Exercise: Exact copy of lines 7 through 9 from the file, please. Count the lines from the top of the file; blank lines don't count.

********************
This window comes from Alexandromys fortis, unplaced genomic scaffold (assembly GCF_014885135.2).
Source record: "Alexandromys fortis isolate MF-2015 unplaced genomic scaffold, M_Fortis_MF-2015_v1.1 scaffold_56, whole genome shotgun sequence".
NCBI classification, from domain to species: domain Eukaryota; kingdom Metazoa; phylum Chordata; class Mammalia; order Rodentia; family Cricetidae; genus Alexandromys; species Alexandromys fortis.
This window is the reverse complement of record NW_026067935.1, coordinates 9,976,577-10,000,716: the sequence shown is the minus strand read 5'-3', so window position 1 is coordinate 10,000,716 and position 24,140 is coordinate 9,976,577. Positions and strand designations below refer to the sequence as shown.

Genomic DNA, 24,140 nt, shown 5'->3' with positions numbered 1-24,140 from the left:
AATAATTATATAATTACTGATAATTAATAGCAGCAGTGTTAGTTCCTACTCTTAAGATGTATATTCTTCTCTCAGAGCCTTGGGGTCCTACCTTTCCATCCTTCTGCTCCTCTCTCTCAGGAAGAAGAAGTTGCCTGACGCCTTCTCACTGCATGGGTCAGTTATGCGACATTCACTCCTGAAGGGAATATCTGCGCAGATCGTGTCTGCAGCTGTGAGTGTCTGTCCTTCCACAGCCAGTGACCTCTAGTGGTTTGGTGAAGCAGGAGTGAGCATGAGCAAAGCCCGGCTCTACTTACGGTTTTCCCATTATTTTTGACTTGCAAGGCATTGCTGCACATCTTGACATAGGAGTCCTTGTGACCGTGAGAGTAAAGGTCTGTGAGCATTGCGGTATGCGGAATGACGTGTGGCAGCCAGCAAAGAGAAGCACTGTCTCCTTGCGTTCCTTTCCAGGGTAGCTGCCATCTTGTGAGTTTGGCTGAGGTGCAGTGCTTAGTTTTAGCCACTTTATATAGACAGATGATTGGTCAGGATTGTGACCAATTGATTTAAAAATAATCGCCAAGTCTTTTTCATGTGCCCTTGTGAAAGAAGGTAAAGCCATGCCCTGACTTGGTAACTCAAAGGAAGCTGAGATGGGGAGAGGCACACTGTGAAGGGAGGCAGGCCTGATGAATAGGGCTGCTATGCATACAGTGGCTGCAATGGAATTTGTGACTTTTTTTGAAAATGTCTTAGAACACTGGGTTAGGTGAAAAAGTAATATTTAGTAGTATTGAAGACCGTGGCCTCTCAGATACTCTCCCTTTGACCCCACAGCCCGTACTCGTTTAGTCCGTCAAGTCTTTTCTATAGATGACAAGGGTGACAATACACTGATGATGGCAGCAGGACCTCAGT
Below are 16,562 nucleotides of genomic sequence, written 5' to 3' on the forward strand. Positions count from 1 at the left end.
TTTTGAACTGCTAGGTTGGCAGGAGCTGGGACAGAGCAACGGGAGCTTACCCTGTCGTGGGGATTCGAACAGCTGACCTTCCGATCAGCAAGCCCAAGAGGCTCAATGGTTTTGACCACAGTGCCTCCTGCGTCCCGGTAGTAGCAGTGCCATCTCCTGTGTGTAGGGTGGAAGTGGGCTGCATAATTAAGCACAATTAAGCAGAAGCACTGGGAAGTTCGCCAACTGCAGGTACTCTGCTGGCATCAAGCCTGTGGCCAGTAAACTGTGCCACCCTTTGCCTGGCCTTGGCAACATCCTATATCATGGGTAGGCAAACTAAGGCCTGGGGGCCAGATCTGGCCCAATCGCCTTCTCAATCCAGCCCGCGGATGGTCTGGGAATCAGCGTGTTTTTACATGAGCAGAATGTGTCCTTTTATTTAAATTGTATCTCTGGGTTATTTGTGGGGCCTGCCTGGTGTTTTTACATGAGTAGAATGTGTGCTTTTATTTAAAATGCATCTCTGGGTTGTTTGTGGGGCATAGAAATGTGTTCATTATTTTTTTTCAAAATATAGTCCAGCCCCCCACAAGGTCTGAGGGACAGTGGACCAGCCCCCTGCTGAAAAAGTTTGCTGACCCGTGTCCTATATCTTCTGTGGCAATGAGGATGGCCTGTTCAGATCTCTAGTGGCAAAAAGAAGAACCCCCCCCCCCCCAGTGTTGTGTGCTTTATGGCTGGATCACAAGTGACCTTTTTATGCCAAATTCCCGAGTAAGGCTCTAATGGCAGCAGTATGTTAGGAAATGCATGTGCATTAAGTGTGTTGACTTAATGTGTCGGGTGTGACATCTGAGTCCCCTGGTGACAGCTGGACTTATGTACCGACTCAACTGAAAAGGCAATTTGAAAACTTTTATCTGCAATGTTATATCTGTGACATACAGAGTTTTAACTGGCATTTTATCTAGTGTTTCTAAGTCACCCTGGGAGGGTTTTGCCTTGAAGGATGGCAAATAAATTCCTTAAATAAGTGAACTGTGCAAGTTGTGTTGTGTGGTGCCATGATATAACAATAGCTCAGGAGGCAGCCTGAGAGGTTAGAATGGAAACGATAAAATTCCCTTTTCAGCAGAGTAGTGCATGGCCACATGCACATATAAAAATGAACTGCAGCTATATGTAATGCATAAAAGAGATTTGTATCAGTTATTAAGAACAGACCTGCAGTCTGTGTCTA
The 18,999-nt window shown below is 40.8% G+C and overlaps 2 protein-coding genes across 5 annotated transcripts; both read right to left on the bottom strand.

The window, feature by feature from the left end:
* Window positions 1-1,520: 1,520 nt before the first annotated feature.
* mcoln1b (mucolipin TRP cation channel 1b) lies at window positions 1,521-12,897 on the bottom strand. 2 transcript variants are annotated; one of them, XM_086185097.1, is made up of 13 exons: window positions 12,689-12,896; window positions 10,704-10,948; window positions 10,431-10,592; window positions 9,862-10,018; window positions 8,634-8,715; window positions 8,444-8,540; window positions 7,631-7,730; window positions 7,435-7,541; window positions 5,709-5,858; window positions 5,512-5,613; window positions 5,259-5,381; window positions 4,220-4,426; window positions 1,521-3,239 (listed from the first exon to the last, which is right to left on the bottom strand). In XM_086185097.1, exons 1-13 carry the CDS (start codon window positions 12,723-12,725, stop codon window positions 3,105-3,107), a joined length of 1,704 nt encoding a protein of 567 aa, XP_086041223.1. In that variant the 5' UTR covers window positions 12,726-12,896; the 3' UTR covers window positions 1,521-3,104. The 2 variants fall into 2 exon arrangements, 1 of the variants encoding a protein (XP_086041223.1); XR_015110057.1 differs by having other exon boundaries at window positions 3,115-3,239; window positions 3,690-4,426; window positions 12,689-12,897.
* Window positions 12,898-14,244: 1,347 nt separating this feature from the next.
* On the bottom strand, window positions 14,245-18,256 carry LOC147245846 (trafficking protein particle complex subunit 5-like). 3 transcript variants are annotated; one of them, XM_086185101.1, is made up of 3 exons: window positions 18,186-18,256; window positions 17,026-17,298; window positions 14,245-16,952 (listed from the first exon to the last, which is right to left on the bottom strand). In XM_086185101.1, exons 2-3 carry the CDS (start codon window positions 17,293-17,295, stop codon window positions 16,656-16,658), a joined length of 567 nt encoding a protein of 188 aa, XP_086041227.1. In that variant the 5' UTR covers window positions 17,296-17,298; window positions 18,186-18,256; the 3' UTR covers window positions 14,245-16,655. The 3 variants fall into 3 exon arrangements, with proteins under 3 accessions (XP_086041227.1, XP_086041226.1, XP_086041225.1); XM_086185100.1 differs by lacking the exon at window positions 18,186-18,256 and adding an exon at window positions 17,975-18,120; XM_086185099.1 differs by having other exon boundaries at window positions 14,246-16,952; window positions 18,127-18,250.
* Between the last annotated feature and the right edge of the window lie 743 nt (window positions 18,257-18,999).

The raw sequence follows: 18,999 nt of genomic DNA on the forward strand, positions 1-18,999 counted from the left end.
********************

Below are 16,562 nucleotides of genomic sequence, written 5' to 3' on the forward strand. Positions count from 1 at the left end.
TTTTGAACTGCTAGGTTGGCAGGAGCTGGGACAGAGCAACGGGAGCTTACCCTGTCGTGGGGATTCGAACAGCTGACCTTCCGATCAGCAAGCCCAAGAGGCTCAATGGTTTTGACCACAGTGCCTCCTGCGTCCCGGTAGTAGCAGTGCCATCTCCTGTGTGTAGGGTGGAAGTGGGCTGCATAATTAAGCACAATTAAGCAGAAGCACTGGGAAGTTCGCCAACTGCAGGTACTCTGCTGGCATCAAGCCTGTGGCCAGTAAACTGTGCCACCCTTTGCCTGGCCTTGGCAACATCCTATATCATGGGTAGGCAAACTAAGGCCTGGGGGCCAGATCTGGCCCAATCGCCTTCTCAATCCAGCCCGCGGATGGTCTGGGAATCAGCGTGTTTTTACATGAGCAGAATGTGTCCTTTTATTTAAATTGTATCTCTGGGTTATTTGTGGGGCCTGCCTGGTGTTTTTACATGAGTAGAATGTGTGCTTTTATTTAAAATGCATCTCTGGGTTGTTTGTGGGGCATAGAAATGTGTTCATTATTTTTTTTCAAAATATAGTCCAGCCCCCCACAAGGTCTGAGGGACAGTGGACCAGCCCCCTGCTGAAAAAGTTTGCTGACCCGTGTCCTATATCTTCTGTGGCAATGAGGATGGCCTGTTCAGATCTCTAGTGGCAAAAAGAAGAACCCCCCCCCCCCCAGTGTTGTGTGCTTTATGGCTGGATCACAAGTGACCTTTTTATGCCAAATTCCCGAGTAAGGCTCTAATGGCAGCAGTATGTTAGGAAATGCATGTGCATTAAGTGTGTTGACTTAATGTGTCGGGTGTGACATCTGAGTCCCCTGGTGACAGCTGGACTTATGTACCGACTCAACTGAAAAGGCAATTTGAAAACTTTTATCTGCAATGTTATATCTGTGACATACAGAGTTTTAACTGGCATTTTATCTAGTGTTTCTAAGTCACCCTGGGAGGGTTTTGCCTTGAAGGATGGCAAATAAATTCCTTAAATAAGTGAACTGTGCAAGTTGTGTTGTGTGGTGCCATGATATAACAATAGCTCAGGAGGCAGCCTGAGAGGTTAGAATGGAAACGATAAAATTCCCTTTTCAGCAGAGTAGTGCATGGCCACATGCACATATAAAAATGAACTGCAGCTATATGTAATGCATAAAAGAGATTTGTATCAGTTATTAAGAACAGACCTGCAGTCTGTGTCTA
The 18,999-nt window shown below is 40.8% G+C and overlaps 2 protein-coding genes across 5 annotated transcripts; both read right to left on the bottom strand.